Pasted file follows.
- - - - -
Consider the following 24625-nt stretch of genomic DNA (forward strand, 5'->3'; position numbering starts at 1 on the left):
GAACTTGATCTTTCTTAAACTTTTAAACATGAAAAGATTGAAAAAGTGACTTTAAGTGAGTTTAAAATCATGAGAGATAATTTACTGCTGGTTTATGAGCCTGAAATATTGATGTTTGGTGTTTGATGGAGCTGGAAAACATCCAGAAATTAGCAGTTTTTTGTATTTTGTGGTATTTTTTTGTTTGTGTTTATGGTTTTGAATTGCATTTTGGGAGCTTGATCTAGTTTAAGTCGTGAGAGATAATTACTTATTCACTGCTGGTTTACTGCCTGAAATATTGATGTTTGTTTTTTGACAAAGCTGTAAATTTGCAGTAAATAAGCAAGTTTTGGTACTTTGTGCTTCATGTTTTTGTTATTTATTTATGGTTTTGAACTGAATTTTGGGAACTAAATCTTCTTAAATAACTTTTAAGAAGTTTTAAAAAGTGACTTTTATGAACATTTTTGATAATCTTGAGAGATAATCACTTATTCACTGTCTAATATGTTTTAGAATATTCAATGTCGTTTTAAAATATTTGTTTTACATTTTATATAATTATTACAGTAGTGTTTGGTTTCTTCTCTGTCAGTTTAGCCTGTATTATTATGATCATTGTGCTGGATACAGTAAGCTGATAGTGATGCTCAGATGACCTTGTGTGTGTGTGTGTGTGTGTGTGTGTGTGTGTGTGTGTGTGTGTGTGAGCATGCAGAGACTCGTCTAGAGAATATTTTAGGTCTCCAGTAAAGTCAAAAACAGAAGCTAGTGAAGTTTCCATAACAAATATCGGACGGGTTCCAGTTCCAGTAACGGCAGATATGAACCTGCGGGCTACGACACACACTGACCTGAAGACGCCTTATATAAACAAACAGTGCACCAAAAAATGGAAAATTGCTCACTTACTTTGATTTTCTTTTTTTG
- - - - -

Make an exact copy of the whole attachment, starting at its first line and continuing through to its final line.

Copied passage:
Consider the following 24625-nt stretch of genomic DNA (forward strand, 5'->3'; position numbering starts at 1 on the left):
GAACTTGATCTTTCTTAAACTTTTAAACATGAAAAGATTGAAAAAGTGACTTTAAGTGAGTTTAAAATCATGAGAGATAATTTACTGCTGGTTTATGAGCCTGAAATATTGATGTTTGGTGTTTGATGGAGCTGGAAAACATCCAGAAATTAGCAGTTTTTTGTATTTTGTGGTATTTTTTTGTTTGTGTTTATGGTTTTGAATTGCATTTTGGGAGCTTGATCTAGTTTAAGTCGTGAGAGATAATTACTTATTCACTGCTGGTTTACTGCCTGAAATATTGATGTTTGTTTTTTGACAAAGCTGTAAATTTGCAGTAAATAAGCAAGTTTTGGTACTTTGTGCTTCATGTTTTTGTTATTTATTTATGGTTTTGAACTGAATTTTGGGAACTAAATCTTCTTAAATAACTTTTAAGAAGTTTTAAAAAGTGACTTTTATGAACATTTTTGATAATCTTGAGAGATAATCACTTATTCACTGTCTAATATGTTTTAGAATATTCAATGTCGTTTTAAAATATTTGTTTTACATTTTATATAATTATTACAGTAGTGTTTGGTTTCTTCTCTGTCAGTTTAGCCTGTATTATTATGATCATTGTGCTGGATACAGTAAGCTGATAGTGATGCTCAGATGACCTTGTGTGTGTGTGTGTGTGTGTGTGTGTGTGTGTGTGTGTGTGTGTGTGAGCATGCAGAGACTCGTCTAGAGAATATTTTAGGTCTCCAGTAAAGTCAAAAACAGAAGCTAGTGAAGTTTCCATAACAAATATCGGACGGGTTCCAGTTCCAGTAACGGCAGATATGAACCTGCGGGCTACGACACACACTGACCTGAAGACGCCTTATATAAACAAACAGTGCACCAAAAAATGGAAAATTGCTCACTTACTTTGATTTTCTTTTTTTG